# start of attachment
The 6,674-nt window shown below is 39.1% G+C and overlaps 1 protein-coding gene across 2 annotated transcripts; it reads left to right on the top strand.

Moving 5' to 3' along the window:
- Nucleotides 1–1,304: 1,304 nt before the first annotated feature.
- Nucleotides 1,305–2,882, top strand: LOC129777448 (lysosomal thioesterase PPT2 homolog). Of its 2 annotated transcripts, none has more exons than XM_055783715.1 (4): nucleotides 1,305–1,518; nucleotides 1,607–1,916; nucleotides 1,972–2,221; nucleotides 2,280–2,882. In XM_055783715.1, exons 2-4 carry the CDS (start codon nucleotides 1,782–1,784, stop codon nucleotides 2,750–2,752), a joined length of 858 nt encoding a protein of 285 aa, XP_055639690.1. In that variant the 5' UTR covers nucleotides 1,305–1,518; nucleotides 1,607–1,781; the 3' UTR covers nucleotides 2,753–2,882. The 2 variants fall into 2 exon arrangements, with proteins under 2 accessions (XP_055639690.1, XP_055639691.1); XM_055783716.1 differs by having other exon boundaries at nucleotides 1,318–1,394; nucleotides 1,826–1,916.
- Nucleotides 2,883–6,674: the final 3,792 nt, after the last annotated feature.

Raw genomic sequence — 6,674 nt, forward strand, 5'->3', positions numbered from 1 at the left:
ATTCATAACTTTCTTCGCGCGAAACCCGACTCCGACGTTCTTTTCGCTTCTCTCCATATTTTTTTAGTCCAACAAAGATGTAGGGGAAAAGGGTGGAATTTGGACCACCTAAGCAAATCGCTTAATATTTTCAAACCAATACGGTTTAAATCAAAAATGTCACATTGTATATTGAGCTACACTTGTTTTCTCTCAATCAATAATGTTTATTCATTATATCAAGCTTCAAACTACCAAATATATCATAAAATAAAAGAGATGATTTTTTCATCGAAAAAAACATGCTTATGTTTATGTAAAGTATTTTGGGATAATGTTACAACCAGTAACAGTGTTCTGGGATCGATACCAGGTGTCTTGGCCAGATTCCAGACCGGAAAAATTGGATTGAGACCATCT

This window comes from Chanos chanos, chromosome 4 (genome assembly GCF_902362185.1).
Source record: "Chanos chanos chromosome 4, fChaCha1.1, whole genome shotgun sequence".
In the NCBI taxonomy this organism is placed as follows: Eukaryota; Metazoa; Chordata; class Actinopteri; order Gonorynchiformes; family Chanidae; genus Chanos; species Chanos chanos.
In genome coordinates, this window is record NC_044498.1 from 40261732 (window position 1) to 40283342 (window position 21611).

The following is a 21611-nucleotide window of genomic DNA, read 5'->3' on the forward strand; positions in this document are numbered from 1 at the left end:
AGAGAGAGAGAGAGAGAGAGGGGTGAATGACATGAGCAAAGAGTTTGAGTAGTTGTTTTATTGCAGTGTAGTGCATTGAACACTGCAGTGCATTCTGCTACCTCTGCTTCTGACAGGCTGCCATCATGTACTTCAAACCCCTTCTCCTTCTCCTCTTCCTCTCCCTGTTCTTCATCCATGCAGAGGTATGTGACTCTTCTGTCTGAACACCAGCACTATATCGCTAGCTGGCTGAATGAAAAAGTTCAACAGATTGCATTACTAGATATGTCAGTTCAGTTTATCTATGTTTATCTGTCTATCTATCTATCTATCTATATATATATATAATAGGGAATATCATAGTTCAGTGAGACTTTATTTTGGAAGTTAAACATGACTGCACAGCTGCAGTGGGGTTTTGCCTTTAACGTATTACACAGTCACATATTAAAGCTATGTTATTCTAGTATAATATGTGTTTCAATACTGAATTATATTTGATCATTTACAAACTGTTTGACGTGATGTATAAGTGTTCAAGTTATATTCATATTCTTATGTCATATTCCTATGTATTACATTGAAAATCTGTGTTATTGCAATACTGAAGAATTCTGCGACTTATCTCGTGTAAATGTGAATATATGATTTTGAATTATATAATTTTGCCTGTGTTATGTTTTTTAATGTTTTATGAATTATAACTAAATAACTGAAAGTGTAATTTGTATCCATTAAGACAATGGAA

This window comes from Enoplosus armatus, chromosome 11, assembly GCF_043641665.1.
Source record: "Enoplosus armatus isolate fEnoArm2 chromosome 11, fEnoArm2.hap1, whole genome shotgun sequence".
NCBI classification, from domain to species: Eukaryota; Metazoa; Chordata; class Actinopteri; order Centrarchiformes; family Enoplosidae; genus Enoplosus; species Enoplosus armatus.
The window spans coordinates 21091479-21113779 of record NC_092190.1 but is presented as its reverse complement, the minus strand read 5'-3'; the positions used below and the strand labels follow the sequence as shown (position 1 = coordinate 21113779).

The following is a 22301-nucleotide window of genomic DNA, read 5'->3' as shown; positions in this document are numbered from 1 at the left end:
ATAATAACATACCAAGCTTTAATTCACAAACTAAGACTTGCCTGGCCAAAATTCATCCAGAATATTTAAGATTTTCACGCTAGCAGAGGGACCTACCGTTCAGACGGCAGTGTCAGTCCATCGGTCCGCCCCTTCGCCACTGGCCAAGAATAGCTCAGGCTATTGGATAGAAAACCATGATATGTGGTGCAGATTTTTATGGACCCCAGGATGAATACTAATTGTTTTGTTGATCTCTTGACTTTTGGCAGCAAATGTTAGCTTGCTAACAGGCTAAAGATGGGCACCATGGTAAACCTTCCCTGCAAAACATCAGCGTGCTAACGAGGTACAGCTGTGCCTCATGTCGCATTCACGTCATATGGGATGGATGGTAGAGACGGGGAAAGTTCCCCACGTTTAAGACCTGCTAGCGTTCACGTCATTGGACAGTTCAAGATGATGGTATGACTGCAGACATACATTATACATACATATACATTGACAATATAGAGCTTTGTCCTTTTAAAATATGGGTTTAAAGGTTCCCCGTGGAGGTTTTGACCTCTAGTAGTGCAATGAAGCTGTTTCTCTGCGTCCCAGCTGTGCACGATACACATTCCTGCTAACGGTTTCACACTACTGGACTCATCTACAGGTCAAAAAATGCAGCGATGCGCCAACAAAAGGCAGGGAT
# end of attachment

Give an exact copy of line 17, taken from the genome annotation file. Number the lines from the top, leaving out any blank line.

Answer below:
The window spans coordinates 21091479-21113779 of record NC_092190.1 but is presented as its reverse complement, the minus strand read 5'-3'; the positions used below and the strand labels follow the sequence as shown (position 1 = coordinate 21113779).